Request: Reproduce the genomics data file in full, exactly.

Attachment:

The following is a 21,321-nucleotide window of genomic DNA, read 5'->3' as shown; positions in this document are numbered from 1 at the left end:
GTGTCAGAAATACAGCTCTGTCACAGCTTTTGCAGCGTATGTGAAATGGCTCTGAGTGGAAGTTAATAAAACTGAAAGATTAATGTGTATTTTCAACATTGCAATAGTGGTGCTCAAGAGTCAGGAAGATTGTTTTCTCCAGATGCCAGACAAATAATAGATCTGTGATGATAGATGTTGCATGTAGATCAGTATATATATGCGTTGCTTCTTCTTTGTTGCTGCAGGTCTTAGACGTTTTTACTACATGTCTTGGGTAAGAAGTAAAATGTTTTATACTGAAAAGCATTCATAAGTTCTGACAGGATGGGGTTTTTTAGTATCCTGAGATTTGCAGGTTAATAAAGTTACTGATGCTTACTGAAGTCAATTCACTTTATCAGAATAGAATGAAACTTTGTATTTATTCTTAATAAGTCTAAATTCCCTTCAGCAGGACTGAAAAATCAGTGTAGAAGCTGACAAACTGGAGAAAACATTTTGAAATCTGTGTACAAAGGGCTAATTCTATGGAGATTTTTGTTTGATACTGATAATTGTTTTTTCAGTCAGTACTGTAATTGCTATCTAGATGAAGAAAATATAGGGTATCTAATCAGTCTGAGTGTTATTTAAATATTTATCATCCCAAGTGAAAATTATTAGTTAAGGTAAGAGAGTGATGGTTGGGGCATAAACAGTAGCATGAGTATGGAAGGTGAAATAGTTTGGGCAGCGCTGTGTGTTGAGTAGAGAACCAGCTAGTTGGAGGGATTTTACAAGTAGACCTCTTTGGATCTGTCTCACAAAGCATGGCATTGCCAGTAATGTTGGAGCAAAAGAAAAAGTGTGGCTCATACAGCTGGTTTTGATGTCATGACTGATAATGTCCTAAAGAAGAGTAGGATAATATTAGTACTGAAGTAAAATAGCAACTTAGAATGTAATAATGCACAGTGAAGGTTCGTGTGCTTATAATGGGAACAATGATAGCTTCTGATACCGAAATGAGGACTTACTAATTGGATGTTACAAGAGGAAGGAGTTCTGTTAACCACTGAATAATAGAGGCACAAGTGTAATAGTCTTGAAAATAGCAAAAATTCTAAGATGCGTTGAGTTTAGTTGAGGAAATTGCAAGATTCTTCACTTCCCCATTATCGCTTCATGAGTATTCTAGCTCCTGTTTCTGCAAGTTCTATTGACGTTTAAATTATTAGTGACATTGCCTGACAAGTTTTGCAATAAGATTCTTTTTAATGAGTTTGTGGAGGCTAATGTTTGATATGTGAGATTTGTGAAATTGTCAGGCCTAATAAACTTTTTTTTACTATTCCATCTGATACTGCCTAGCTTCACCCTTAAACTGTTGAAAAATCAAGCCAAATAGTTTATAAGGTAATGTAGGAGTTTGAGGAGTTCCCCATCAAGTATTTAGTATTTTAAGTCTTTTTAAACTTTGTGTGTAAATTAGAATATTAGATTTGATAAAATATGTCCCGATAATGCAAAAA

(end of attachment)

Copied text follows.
The following is a 21,321-nucleotide window of genomic DNA, read 5'->3' as shown; positions in this document are numbered from 1 at the left end:
GTGTCAGAAATACAGCTCTGTCACAGCTTTTGCAGCGTATGTGAAATGGCTCTGAGTGGAAGTTAATAAAACTGAAAGATTAATGTGTATTTTCAACATTGCAATAGTGGTGCTCAAGAGTCAGGAAGATTGTTTTCTCCAGATGCCAGACAAATAATAGATCTGTGATGATAGATGTTGCATGTAGATCAGTATATATATGCGTTGCTTCTTCTTTGTTGCTGCAGGTCTTAGACGTTTTTACTACATGTCTTGGGTAAGAAGTAAAATGTTTTATACTGAAAAGCATTCATAAGTTCTGACAGGATGGGGTTTTTTAGTATCCTGAGATTTGCAGGTTAATAAAGTTACTGATGCTTACTGAAGTCAATTCACTTTATCAGAATAGAATGAAACTTTGTATTTATTCTTAATAAGTCTAAATTCCCTTCAGCAGGACTGAAAAATCAGTGTAGAAGCTGACAAACTGGAGAAAACATTTTGAAATCTGTGTACAAAGGGCTAATTCTATGGAGATTTTTGTTTGATACTGATAATTGTTTTTTCAGTCAGTACTGTAATTGCTATCTAGATGAAGAAAATATAGGGTATCTAATCAGTCTGAGTGTTATTTAAATATTTATCATCCCAAGTGAAAATTATTAGTTAAGGTAAGAGAGTGATGGTTGGGGCATAAACAGTAGCATGAGTATGGAAGGTGAAATAGTTTGGGCAGCGCTGTGTGTTGAGTAGAGAACCAGCTAGTTGGAGGGATTTTACAAGTAGACCTCTTTGGATCTGTCTCACAAAGCATGGCATTGCCAGTAATGTTGGAGCAAAAGAAAAAGTGTGGCTCATACAGCTGGTTTTGATGTCATGACTGATAATGTCCTAAAGAAGAGTAGGATAATATTAGTACTGAAGTAAAATAGCAACTTAGAATGTAATAATGCACAGTGAAGGTTCGTGTGCTTATAATGGGAACAATGATAGCTTCTGATACCGAAATGAGGACTTACTAATTGGATGTTACAAGAGGAAGGAGTTCTGTTAACCACTGAATAATAGAGGCACAAGTGTAATAGTCTTGAAAATAGCAAAAATTCTAAGATGCGTTGAGTTTAGTTGAGGAAATTGCAAGATTCTTCACTTCCCCATTATCGCTTCATGAGTATTCTAGCTCCTGTTTCTGCAAGTTCTATTGACGTTTAAATTATTAGTGACATTGCCTGACAAGTTTTGCAATAAGATTCTTTTTAATGAGTTTGTGGAGGCTAATGTTTGATATGTGAGATTTGTGAAATTGTCAGGCCTAATAAACTTTTTTTTACTATTCCATCTGATACTGCCTAGCTTCACCCTTAAACTGTTGAAAAATCAAGCCAAATAGTTTATAAGGTAATGTAGGAGTTTGAGGAGTTCCCCATCAAGTATTTAGTATTTTAAGTCTTTTTAAACTTTGTGTGTAAATTAGAATATTAGATTTGATAAAATATGTCCCGATAATGCAAAAA